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Re: Key-Value Operators on Array
Re: Key-Value Operators on Array
Thu, 06 May 2004 16:09:26 -0500
MT-NewsWatcher/3.4 (PPC Mac OS X)
In article <address@hidden>,
Philip Motteli <address@hidden> wrote:
> My question, proposal is: Why not use this '@' as a general mark, that
> an operator should be sent to the array itself? Not restrict its use to
> these few mentionned predefined operators?
> This wouldn't be a problem for code written for Cocoa. Cocoa would just
> not have that feature and (probably) raise an exception.
Actually, support in Cocoa *is* for a general @ prefix. I still think
the whole idea is a bad one, though. Here is a letter I wrote to
cocoa-feedback last October when they changed the behavior:
> It now returns an array that contains the results of sending
> -valueForKey: to each element in the array, with NSNulls corresponding
> to each element returning nil from -valueForKey:. It is now possible
> however to access inherent properties of arrays by prefixing the key
> with a '@'.
This is a bad choice. I'm discovering that it has not only broken a
lot of my code, but it is counterintuitive to how items would be
normally used via key-value coding. It also doesn't address how NSSet
behaves (annoyingly differently, I assume). Allow me to propose some
approaches that would be more useful to developers.
Generally, a collection should not assume a pass-through. That is,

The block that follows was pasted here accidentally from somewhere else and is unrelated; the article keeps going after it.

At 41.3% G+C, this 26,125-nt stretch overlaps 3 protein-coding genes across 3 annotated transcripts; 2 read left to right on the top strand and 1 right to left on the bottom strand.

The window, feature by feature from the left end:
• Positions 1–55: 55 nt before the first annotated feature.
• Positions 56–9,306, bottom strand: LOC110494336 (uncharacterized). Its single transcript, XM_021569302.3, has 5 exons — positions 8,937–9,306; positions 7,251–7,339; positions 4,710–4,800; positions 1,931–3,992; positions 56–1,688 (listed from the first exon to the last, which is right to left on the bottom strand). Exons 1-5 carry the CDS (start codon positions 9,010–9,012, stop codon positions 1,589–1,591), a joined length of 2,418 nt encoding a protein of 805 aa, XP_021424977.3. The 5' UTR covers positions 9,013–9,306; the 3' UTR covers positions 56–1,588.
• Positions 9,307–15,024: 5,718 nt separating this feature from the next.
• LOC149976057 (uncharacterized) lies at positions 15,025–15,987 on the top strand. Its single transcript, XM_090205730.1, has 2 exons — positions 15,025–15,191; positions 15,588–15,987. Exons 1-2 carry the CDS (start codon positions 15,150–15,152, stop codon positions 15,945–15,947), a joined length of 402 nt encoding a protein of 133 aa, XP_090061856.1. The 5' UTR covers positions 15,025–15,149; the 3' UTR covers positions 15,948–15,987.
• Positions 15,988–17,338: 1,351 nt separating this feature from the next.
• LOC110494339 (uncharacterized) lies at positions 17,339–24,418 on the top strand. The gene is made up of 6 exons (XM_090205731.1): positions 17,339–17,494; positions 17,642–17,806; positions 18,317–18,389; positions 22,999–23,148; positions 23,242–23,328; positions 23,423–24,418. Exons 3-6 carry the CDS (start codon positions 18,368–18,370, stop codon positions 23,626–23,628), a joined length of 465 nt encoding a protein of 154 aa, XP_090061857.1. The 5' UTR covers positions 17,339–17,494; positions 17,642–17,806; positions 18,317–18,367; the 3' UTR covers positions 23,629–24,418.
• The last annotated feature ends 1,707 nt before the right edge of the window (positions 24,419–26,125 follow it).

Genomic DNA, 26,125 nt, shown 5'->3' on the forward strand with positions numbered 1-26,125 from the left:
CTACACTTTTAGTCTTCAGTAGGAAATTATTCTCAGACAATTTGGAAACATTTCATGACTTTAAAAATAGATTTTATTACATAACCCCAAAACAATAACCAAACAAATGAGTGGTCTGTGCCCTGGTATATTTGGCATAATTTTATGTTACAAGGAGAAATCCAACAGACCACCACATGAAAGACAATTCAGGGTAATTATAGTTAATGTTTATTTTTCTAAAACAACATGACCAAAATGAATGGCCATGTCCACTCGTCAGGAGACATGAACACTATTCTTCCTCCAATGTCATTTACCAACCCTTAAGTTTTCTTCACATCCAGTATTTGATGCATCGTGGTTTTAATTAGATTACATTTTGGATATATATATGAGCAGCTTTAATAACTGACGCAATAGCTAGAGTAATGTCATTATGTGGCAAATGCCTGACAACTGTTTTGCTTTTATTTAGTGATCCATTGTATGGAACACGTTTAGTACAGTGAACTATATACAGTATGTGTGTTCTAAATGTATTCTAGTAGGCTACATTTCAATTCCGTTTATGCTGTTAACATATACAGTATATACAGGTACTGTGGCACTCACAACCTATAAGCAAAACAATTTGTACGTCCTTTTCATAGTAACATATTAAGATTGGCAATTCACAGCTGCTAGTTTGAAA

when I key-value an object, I want values for that object and not for
some contained object(s). The whole @ notion must be scrapped because
it involves a break from that, making what is otherwise a common case
To support the concept of a pass-through, add key-value support to
NSEnumerator and have *it* be the means of collecting results (key
collision with -nextObject is terribly unlikely!). For example:
NSArray *vooDone = [someArray valueForKeyPath:
Further, for an array, there is no way to key-value for a particular
object (except lastObject), which is a very common need. As a simple
solution, NSArray should resolve numerical keys as an index. For
id ultimateLocation = [someArray valueForKeyPath: @"42.location"];
I've already hacked that support previously for my software (see
Software/STXML/Use.html), but it would be really nice if index
resolution were done by default.
As for NSDictionary, the problem is a bit more tricky because of the
(static) keys it has for itself as well as the (dynamic) keys it has
for objects it contains. But it also has its own methods for access to
contained objects by key. I would thus suggest that using the
-object... methods does resolution starting with (and perhaps only
with) the dynamic, contained objects while the -value... methods start
resolution with the dictionary itself.
Alternatively (or perhaps additionally), it is possible to *reasonably*
overload the key path methods to reflect an explicit resolution policy.
NSString *dictionaryDescription = [someDictionary valueForKeyPath:
NSString *containedDescription = [someDictionary valueForKeyPath:
That is, an initial period as a key prefix is used to indicate that
resolution begins with the dictionary object itself. This could even
be used in more complex paths, where two periods would then indicate
first the key delimiter and second the "local" resolution:
NSString *infoDescription = [localException valueForKeyPath:
This all gets rid of the @ nonsense and breaks nothing. Please
consider this solution for the next framework update. I would be happy
to discuss any problems with or additions that could be made to it.